For first-time visitors the etiquette of a new place can be challenging and lead to some embarrassing situations. Here’s how to avoid making some obvious faux pas in Japan.
The etiquette minefield starts with greeting people, when Japanese people tend to favor a bow rather than a handshake. If someone bows at you it is acceptable to incline your head rather than scrape the floor with your nose. Handshakes are sometimes exchanged, but it’s better to wait to be offered one.
In formal situations you may be expected to exchange business cards. Use two hands when you are giving or receiving.
In many situations, such as traditional accommodation, private homes and temple halls, you will be expected to remove your shoes. Make sure you’ve got some decent socks with you, as footwear removal is not up for debate.
In some cases you may be given slippers to wear after you take off your shoes. Remember to remove them when entering a room that has woven straw matting, called tatami.
In restaurants, remember not to leave your chopsticks poking out of a bowl of rice, associated with funerals. Don’t use them to flag down a passing waiter, either.
Second-city travel is one of the hottest trends of 2020. It involves avoiding the over-crowded, over-touristed cities that are historically top travel destinations and visiting nearby, lesser-known destinations instead. Travelers are learning that, while well-known destinations are popular for a reason, less-popular cities also have plenty to offer with fewer crowds and cheaper costs.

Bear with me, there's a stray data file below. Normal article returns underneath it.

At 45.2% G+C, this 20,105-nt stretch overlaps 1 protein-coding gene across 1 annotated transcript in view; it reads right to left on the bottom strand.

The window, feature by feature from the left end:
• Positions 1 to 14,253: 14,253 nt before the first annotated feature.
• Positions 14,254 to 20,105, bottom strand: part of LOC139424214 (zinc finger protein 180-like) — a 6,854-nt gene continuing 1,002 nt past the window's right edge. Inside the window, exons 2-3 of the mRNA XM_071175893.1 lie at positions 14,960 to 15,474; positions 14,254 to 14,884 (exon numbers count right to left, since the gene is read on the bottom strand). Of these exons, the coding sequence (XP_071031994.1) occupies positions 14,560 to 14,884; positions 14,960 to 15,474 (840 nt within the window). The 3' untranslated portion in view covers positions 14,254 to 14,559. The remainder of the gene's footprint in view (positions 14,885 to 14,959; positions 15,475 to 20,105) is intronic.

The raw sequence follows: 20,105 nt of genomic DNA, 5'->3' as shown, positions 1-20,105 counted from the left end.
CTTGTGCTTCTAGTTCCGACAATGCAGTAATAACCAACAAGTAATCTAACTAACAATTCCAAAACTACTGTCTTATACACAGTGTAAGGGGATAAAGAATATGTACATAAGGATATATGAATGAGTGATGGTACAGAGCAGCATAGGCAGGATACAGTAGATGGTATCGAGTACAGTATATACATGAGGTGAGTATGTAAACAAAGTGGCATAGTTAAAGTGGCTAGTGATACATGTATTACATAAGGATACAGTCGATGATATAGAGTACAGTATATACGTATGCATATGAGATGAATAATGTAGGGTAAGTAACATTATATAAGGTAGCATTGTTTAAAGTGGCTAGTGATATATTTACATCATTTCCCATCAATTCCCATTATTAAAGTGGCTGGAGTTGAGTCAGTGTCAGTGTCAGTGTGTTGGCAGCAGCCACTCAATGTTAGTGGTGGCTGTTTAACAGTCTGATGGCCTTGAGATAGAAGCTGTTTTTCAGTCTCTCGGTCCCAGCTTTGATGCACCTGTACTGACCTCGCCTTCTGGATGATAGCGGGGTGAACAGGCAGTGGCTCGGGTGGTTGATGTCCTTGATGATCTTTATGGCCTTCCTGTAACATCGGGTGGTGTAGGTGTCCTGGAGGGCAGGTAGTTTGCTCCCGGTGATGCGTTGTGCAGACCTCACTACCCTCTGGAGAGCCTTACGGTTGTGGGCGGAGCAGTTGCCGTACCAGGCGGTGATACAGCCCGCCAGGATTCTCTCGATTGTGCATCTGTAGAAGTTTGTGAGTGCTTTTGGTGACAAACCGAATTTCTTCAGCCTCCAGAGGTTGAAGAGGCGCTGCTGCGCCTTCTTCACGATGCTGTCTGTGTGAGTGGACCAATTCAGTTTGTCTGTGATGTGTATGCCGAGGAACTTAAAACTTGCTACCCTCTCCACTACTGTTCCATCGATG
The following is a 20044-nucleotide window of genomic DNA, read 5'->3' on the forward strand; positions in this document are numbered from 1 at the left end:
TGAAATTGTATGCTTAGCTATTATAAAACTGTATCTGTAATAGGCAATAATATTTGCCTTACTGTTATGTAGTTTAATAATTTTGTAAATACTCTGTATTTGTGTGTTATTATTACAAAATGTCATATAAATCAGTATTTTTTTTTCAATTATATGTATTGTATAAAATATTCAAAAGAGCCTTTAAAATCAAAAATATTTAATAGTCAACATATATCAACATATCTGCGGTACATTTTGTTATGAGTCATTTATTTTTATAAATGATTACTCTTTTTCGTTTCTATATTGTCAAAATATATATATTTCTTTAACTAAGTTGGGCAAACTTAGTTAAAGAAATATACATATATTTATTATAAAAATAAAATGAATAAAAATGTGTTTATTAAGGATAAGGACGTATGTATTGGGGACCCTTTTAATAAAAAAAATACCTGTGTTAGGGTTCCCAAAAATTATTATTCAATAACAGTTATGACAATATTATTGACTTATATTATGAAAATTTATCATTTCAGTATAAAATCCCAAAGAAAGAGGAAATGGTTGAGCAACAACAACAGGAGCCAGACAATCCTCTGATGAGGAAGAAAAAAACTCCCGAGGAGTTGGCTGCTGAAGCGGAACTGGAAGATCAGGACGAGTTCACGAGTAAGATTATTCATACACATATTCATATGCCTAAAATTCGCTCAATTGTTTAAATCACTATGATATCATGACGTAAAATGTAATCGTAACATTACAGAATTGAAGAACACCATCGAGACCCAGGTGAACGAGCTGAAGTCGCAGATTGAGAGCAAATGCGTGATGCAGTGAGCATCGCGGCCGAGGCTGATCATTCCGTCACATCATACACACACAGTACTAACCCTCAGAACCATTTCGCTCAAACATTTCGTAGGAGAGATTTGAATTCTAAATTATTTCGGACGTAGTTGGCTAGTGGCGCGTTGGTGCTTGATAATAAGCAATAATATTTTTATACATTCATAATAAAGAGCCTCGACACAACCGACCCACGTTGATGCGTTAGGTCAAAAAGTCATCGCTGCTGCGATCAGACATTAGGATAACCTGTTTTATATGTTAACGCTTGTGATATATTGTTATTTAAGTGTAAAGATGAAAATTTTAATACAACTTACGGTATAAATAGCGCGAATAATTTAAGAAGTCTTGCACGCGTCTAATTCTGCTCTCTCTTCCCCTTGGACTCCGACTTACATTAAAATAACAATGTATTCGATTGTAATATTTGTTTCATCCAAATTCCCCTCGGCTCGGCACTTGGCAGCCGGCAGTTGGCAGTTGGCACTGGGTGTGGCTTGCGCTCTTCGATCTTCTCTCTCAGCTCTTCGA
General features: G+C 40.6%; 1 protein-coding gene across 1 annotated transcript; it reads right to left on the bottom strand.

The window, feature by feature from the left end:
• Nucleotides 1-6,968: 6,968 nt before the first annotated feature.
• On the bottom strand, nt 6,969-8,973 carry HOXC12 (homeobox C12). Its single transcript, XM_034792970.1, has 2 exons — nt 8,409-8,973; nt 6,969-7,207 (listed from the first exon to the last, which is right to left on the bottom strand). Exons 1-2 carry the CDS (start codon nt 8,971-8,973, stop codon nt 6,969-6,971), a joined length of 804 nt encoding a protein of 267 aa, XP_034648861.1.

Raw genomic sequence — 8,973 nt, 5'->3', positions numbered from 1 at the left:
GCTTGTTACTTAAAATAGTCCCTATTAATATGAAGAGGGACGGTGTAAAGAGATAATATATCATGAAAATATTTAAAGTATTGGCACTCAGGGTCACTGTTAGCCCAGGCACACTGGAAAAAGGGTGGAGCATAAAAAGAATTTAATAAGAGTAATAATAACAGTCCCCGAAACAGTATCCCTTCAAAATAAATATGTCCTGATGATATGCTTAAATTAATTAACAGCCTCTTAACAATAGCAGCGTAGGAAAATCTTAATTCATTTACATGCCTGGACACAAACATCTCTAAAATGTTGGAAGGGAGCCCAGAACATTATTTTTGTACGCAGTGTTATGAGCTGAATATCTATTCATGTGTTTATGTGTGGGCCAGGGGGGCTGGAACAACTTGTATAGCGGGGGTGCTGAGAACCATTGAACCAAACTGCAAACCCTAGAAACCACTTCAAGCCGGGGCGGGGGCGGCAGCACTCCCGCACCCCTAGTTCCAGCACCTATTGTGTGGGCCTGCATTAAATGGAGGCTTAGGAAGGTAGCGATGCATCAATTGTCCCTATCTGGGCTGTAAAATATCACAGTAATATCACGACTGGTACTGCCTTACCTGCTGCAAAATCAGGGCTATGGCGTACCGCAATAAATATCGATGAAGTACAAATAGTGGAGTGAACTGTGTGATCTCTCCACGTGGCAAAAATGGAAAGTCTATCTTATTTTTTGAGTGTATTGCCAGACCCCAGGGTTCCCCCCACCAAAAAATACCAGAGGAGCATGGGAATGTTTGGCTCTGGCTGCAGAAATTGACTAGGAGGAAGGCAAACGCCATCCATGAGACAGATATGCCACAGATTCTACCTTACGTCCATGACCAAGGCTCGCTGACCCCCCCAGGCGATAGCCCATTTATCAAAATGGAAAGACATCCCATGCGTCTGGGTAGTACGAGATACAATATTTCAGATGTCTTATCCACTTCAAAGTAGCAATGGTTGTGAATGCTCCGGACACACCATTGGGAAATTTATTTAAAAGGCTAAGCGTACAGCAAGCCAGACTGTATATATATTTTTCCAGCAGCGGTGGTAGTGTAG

Bleisure — it’s a term we’re all familiar with these days. After all, millennials drive the rising trend, combining business and leisure trips regularly. Take a few days to decompress in a new destination after a hectic schedule of meetings and business.
Many of your favorite celebrities have an additional talent you may not know about: restaurant ownership. Famous actors, musicians and other personalities have tried their hands at opening restaurants throughout the country. Stop at one of these spots.
The percentage of people who identify as non-religious has been on a steady rise. But the vast majority of the world is still wary of atheism, and it’s even punishable by death in a few countries. It’s important to keep the local culture in mind when traveling.
All Nippon Airways (ANA) is the largest airline in Japan. With flights from the United States to Japan and all of Asia, it's the perfect airline to book your next trip with. From ANA's amazing in-flight food to its excellent customer service, it comes as no surprise ANA has been awarded five stars for its seventh consecutive year by the SKYTRAX World Airline Rating.
Specialized travel gear brings many benefits, whether it’s comfort, durability or safety. This shirt adds the latter, with a number of security features aimed at travelers.